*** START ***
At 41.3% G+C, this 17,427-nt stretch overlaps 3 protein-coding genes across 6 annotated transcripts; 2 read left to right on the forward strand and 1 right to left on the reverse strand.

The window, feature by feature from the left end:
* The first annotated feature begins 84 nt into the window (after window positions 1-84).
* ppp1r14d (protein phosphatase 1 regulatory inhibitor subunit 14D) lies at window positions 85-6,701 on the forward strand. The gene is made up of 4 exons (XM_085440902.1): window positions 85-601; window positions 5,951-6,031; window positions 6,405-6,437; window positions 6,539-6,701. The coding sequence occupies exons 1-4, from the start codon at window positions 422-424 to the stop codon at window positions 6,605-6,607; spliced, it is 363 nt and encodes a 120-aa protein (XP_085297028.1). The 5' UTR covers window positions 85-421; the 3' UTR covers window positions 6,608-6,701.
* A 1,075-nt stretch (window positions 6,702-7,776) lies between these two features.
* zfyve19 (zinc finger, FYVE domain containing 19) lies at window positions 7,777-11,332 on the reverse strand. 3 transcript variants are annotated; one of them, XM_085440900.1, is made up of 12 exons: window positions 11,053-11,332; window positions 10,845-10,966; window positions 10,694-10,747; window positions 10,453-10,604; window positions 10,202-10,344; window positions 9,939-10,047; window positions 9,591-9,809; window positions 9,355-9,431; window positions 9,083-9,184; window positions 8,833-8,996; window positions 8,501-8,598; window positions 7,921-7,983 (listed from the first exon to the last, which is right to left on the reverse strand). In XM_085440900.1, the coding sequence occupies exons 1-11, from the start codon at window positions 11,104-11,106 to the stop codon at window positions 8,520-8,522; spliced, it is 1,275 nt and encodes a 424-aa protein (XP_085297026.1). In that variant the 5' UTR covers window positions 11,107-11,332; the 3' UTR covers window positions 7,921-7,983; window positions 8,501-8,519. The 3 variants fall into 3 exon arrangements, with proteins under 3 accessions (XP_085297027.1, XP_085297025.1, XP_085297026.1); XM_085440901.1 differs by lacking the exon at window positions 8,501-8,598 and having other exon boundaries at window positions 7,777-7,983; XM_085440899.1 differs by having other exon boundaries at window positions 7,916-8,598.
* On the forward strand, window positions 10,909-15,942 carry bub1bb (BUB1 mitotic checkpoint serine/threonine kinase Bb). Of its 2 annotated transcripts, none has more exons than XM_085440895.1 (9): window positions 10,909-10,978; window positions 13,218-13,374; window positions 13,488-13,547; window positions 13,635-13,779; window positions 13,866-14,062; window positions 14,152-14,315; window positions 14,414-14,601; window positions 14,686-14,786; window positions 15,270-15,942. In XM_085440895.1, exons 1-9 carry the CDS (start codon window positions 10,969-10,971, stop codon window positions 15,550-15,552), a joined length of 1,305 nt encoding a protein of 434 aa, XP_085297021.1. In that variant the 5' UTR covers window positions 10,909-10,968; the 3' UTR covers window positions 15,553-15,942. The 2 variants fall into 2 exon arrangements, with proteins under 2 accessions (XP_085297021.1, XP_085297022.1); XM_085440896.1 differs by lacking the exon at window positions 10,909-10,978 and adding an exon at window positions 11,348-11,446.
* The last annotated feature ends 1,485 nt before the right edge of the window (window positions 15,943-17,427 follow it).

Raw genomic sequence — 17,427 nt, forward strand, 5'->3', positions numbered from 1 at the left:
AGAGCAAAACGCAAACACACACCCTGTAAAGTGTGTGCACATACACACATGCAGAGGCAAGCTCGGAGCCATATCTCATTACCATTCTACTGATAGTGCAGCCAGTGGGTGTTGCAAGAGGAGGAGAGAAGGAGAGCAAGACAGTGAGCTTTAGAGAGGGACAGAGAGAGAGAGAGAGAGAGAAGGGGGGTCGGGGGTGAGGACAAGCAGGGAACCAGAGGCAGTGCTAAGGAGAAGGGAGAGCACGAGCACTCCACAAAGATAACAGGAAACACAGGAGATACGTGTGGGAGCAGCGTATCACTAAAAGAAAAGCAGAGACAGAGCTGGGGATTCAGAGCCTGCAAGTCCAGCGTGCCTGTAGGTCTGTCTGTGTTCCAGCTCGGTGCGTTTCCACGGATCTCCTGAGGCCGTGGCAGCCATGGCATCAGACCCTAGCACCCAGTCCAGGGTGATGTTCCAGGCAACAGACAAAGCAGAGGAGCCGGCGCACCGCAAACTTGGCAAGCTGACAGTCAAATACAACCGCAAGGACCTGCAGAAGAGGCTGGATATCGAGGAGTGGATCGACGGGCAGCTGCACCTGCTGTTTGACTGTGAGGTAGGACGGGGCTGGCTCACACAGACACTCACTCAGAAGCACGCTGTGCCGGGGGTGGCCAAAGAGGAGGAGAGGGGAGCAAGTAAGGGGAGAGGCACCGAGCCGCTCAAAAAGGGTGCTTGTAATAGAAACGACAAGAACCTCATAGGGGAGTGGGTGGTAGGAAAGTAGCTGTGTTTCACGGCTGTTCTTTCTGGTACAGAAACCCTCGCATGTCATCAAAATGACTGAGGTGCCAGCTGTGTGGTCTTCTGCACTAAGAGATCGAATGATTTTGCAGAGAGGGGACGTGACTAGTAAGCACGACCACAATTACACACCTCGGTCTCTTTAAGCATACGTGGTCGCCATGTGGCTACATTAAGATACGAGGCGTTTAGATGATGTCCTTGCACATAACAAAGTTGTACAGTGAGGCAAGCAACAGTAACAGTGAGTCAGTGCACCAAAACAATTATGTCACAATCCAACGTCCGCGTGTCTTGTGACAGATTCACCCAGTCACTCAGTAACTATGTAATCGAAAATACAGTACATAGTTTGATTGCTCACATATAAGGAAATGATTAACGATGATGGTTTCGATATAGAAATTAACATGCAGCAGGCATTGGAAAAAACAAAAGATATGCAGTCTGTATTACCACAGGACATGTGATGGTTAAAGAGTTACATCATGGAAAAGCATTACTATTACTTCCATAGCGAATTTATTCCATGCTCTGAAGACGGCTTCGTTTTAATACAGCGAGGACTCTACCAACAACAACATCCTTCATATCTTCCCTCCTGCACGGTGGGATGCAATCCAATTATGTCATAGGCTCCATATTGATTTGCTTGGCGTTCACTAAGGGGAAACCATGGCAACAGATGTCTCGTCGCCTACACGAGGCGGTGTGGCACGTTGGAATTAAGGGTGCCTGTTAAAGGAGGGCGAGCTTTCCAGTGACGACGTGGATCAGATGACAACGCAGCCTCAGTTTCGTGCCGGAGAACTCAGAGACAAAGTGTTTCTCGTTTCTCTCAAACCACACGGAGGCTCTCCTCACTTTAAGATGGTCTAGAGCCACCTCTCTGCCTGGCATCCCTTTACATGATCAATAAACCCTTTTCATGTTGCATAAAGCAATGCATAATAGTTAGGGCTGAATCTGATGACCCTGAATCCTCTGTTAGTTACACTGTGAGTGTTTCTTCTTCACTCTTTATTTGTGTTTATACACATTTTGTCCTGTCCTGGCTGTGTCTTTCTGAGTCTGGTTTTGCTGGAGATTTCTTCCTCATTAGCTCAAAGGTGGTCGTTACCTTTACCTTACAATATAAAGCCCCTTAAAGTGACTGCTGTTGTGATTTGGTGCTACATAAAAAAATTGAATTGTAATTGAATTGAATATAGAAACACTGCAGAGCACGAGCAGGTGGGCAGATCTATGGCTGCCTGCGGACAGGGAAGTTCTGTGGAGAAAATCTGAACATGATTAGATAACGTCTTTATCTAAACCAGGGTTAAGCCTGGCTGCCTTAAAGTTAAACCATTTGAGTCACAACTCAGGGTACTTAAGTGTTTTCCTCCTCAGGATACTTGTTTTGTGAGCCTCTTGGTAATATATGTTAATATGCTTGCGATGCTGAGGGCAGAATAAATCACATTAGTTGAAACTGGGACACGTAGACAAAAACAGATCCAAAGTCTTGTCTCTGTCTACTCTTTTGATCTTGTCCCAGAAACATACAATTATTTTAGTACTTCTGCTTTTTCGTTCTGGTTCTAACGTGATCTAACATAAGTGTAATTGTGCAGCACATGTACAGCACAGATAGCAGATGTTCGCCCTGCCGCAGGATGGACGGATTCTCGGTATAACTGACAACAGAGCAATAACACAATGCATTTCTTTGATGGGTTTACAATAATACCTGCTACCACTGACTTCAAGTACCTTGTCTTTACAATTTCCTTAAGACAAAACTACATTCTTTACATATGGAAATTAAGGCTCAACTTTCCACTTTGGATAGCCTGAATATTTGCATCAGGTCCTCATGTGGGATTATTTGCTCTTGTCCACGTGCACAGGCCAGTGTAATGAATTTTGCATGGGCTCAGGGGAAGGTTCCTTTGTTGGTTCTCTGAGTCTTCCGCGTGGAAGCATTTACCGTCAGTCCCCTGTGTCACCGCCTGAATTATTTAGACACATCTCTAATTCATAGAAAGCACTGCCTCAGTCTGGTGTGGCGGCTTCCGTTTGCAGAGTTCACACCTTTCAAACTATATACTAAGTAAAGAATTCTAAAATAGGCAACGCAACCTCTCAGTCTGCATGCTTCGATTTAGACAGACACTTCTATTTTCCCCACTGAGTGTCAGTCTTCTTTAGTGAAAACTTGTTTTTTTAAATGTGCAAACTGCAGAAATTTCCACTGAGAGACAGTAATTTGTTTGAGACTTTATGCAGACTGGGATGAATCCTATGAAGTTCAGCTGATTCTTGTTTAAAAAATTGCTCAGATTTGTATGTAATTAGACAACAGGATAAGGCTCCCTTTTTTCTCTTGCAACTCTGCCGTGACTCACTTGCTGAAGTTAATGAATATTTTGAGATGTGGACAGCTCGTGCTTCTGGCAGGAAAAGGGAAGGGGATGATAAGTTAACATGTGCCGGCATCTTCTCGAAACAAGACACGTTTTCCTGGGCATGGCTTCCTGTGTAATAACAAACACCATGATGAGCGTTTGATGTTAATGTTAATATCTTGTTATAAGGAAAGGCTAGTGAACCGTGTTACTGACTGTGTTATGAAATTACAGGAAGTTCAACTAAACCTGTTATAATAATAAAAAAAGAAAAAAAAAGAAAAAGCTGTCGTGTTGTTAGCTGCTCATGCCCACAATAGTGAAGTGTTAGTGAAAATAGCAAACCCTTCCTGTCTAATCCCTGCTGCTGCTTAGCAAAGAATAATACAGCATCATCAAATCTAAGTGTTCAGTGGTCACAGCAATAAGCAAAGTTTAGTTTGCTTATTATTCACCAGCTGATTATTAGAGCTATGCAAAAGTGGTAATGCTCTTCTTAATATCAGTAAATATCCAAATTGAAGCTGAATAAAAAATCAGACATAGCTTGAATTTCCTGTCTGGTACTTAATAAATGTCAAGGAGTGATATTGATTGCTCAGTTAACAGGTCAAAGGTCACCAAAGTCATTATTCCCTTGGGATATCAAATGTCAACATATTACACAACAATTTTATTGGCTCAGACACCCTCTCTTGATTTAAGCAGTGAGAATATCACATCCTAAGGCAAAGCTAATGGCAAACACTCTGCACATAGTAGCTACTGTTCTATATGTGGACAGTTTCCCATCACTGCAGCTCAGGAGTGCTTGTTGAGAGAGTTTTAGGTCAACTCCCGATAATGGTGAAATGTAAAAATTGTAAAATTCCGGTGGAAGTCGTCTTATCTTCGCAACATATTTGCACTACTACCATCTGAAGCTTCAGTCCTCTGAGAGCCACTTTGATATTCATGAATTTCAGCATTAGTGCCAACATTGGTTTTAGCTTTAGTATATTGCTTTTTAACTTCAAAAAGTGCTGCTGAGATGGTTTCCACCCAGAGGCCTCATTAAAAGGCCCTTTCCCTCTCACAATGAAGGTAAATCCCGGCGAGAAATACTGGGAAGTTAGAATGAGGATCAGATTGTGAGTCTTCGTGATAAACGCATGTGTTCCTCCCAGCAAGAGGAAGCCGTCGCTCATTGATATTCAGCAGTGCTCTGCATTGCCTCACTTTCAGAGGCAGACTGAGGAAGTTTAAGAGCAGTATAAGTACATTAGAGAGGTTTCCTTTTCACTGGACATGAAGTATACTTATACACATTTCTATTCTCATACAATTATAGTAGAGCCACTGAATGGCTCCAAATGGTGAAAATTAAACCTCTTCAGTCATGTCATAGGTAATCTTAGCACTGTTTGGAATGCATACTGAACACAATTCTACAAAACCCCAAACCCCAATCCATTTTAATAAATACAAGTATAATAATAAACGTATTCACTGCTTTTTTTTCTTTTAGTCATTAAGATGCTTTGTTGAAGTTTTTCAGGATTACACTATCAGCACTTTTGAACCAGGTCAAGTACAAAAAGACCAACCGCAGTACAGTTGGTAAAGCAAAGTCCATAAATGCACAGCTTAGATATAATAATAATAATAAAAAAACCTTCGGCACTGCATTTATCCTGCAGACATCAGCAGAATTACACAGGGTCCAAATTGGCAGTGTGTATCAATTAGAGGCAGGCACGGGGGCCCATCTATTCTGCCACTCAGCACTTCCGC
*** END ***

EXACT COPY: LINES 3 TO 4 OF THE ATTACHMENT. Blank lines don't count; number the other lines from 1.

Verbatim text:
* The first annotated feature begins 84 nt into the window (after window positions 1-84).
* ppp1r14d (protein phosphatase 1 regulatory inhibitor subunit 14D) lies at window positions 85-6,701 on the forward strand. The gene is made up of 4 exons (XM_085440902.1): window positions 85-601; window positions 5,951-6,031; window positions 6,405-6,437; window positions 6,539-6,701. The coding sequence occupies exons 1-4, from the start codon at window positions 422-424 to the stop codon at window positions 6,605-6,607; spliced, it is 363 nt and encodes a 120-aa protein (XP_085297028.1). The 5' UTR covers window positions 85-421; the 3' UTR covers window positions 6,608-6,701.